My friend showed me something which he called the glider. At a first look, it looks like it will crash, but it flew quite well:

enter image description here

I was surprised to see it go about 25 meters (82 feet), as it was nothing but a big ring made out of paper. I thought of how it could fly, but I had no idea. I knew that it could go through air with least resistance, but it wasn't supposed to fly.

Can someone explain me the logic of how this flies?

  • $\begingroup$ Was the paper heavier at the front, either by folding or by adding a paperclip? $\endgroup$ Jan 30 '16 at 10:26
  • $\begingroup$ @PeterKämpf, nope, there was nothing. It was the same throughout. $\endgroup$ Jan 30 '16 at 11:21
  • $\begingroup$ @mins. Mm, actually I am an absolute beginner. I don't know the difference. Basically my friend just held the ring in his hand, and threw it. He held the curved paper part in his hand. Also, it is not launched in rotation. $\endgroup$ Jan 30 '16 at 11:25
  • 2
    $\begingroup$ @Peter Kämpf I'm wrong about that. There's a video on how to make it. Several folds in front. Half of the weight of the paper is in the front edge. $\endgroup$
    – TomMcW
    Jan 30 '16 at 16:20
  • 2
    $\begingroup$ Demonstrated on TV show QI (2:00 onwards) $\endgroup$
    – A E
    Jan 30 '16 at 17:14

No takers? Then I'll bite.

This question addresses how paper airplanes generate lift. This lift is caused by higher pressure on the lower side and lower pressure (suction) on the upper side, and if both are added up, the chordwise pressure distribution is shown below:

Flat plate pressure distribution

Flat plate pressure distribution (picture source)

If you collect all the local forces in one point, the lift acts at a quarter of the wing's chord. That is why the forward half of the paper which in the end will be bent into the ring needs to be folded onto itself: The center of gravity of the wing is also at one quarter of chord. Thus, the lift and the weight will act a the same station and no pitching moment results.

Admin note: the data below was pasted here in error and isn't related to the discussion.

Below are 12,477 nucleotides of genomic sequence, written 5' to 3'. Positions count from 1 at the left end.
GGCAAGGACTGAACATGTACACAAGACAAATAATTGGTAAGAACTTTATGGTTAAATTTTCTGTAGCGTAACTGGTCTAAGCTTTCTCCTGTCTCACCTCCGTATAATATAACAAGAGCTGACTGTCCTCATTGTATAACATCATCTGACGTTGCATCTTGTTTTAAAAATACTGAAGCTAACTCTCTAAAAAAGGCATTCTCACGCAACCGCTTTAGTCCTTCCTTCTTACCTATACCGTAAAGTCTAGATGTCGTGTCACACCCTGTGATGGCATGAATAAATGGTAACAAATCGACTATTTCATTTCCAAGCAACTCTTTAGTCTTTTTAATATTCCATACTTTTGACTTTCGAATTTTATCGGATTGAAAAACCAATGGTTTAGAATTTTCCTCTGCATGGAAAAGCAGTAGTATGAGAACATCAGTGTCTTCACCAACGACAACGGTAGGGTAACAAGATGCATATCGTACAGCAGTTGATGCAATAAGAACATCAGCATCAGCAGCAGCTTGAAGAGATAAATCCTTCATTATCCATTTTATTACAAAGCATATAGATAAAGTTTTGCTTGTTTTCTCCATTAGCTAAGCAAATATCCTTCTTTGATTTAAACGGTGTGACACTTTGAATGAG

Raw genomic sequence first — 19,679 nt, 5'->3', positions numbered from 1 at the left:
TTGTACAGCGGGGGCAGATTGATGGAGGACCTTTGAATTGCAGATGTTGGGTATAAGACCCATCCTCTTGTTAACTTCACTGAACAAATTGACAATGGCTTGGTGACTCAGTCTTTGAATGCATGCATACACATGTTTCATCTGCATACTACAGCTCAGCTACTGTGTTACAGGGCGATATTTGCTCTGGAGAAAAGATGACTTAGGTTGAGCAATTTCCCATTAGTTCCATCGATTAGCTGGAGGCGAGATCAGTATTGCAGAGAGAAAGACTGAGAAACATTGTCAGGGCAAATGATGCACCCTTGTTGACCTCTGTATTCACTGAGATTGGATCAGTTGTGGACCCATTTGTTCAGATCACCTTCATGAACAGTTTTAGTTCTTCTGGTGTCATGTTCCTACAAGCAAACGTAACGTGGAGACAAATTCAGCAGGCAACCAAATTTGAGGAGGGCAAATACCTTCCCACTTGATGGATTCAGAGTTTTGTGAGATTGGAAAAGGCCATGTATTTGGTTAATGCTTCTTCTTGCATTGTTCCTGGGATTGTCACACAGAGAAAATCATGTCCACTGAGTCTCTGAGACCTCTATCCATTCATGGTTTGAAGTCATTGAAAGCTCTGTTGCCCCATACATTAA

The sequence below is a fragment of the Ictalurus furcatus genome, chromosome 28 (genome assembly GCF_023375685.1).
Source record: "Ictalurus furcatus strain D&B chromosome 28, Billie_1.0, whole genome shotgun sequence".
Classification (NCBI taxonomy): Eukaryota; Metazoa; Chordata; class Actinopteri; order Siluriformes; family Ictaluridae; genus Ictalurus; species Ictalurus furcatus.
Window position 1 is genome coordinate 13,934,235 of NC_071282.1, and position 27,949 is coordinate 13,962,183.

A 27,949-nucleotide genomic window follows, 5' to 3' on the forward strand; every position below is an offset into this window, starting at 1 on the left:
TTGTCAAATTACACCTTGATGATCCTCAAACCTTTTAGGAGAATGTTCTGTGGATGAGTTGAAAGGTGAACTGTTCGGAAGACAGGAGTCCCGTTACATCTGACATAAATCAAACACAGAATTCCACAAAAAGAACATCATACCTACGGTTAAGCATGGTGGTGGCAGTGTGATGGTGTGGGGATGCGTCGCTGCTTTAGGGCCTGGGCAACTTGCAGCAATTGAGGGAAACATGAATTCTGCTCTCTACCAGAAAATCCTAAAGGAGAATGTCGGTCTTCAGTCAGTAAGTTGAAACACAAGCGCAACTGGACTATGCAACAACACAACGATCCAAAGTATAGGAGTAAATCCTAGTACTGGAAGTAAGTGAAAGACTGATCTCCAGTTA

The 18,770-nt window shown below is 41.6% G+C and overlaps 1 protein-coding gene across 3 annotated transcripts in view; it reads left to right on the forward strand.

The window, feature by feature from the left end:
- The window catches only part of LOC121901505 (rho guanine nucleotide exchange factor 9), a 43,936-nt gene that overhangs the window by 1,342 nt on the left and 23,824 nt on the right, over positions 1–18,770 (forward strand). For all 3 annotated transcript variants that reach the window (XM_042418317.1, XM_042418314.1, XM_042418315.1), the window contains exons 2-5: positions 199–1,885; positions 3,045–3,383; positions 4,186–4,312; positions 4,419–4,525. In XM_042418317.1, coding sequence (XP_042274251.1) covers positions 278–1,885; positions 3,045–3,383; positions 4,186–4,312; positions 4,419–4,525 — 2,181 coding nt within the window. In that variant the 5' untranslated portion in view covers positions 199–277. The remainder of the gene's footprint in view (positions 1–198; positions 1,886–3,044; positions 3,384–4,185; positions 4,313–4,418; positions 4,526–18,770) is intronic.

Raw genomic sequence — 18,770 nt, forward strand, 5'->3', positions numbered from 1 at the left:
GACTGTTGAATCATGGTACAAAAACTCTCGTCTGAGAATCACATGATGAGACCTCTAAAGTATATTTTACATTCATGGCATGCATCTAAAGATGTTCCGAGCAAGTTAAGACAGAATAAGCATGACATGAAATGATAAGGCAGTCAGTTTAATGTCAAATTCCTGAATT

To achieve a flight distance of 25 m, your friend threw the ring with some force to give it a high initial speed. This speed would allow it to create enough lift with very little angle of attack, so it did not suffer from flow separation initially. This resulted in low drag and the high launch speed gave the ring some kinetic energy.

Friction slowed the ring down gradually, but the decrease in lift at lower speed was compensated by a gradual increase of the ring's angle of attack. Why would the angle be just right to prevent the ring both from rising and dropping, you might ask? Any imbalance between lift and weight would add a vertical acceleration which would immediately change the angle at which the ring hits the flow. Its chord length and inertia would prevent it from rotating nose up or down, so it would pretty much stay on its initial path until most of the speed was eaten up and the angle of attack was so high that separation sets in. At this point, the drag would go up and speed up the deceleration process, and the ring would sink to the ground.


Your Answer

By clicking “Post Your Answer”, you agree to our terms of service, privacy policy and cookie policy

Not the answer you're looking for? Browse other questions tagged or ask your own question.